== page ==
tl;dr: use OSX's native process launcher and manager,
To do so, make a
launchctl daemon. You'll have full control over all aspects of the script. You can run once or keep alive as a daemon. In most cases, this is the way to go.
- Create a
.plist file according to the instructions in the Apple Dev docs here or more detail below.
- Place in
- Log in (or run manually via
launchctl load [filename.plist])
For more on
launchd, the wikipedia article is quite good and describes the system and its advantages over other older systems.
Here's the specific plist file to run a script at login.
Updated 2017/09/25 for OSX El Capitan and newer (credit to José Messias Jr):
<?xml version="1.0" encoding="UTF-8"?>
<!DOCTYPE plist PUBLIC "-//Apple Computer//DTD PLIST 1.0//EN" "http://www.apple.com/DTDs/PropertyList-1.0.dtd">
<string> after the Program key with your desired command (note that any script referenced by that command must be executable:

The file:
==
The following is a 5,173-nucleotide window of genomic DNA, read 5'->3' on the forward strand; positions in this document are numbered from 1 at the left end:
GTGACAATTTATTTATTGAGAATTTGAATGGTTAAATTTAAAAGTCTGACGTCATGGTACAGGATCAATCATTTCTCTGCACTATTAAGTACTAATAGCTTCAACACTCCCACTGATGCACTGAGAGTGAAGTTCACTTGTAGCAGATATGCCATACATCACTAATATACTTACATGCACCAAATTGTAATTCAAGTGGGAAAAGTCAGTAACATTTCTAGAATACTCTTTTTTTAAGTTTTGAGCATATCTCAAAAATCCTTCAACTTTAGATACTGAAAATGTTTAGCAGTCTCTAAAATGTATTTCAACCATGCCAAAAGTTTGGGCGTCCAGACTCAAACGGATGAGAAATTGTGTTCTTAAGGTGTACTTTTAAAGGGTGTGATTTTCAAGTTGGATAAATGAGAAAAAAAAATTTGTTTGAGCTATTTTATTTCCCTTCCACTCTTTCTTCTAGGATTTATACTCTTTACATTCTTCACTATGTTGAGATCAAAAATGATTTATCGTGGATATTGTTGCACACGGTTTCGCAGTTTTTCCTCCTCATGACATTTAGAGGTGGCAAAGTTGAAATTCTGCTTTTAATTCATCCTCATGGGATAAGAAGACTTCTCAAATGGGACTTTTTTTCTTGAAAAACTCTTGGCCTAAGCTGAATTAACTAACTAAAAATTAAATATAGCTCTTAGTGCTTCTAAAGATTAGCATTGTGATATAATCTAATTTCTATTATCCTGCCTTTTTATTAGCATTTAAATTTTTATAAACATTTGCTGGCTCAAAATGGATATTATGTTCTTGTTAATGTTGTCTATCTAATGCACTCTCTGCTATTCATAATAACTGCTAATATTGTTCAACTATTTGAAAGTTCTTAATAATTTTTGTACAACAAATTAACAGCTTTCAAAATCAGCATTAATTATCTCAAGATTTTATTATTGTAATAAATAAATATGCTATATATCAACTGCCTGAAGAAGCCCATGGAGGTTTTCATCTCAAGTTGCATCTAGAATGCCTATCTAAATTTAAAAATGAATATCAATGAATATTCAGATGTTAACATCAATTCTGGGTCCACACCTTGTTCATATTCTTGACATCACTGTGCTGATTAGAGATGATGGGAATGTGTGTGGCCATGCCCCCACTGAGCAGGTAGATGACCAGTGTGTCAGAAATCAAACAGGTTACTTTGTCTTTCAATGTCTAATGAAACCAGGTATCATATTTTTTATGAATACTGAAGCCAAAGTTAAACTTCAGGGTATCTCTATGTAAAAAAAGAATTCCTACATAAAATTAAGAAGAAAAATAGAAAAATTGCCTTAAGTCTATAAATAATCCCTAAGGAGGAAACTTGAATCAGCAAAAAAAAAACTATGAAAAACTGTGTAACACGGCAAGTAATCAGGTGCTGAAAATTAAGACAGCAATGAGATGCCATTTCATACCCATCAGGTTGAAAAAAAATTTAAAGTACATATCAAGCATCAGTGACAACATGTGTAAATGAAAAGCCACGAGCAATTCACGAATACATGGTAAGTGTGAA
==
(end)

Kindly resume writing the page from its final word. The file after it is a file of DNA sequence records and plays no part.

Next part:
chmod a+x /path/to/executable/script.sh to ensure it is for all users).
launchctl load ~/Library/LaunchAgents/com.user.loginscript.plist and log out/in to test (or to test directly, run
launchctl start com.user.loginscript)
/var/log/system.log for error messages.
The key is that this is a User-specific launchd entry, so it will be run on login for the given user. System-specific launch daemons (placed in
/Library/LaunchDaemons) are run on boot.
If you want a script to run on login for all users, I believe LoginHook is your only option, and that's probably the reason it exists.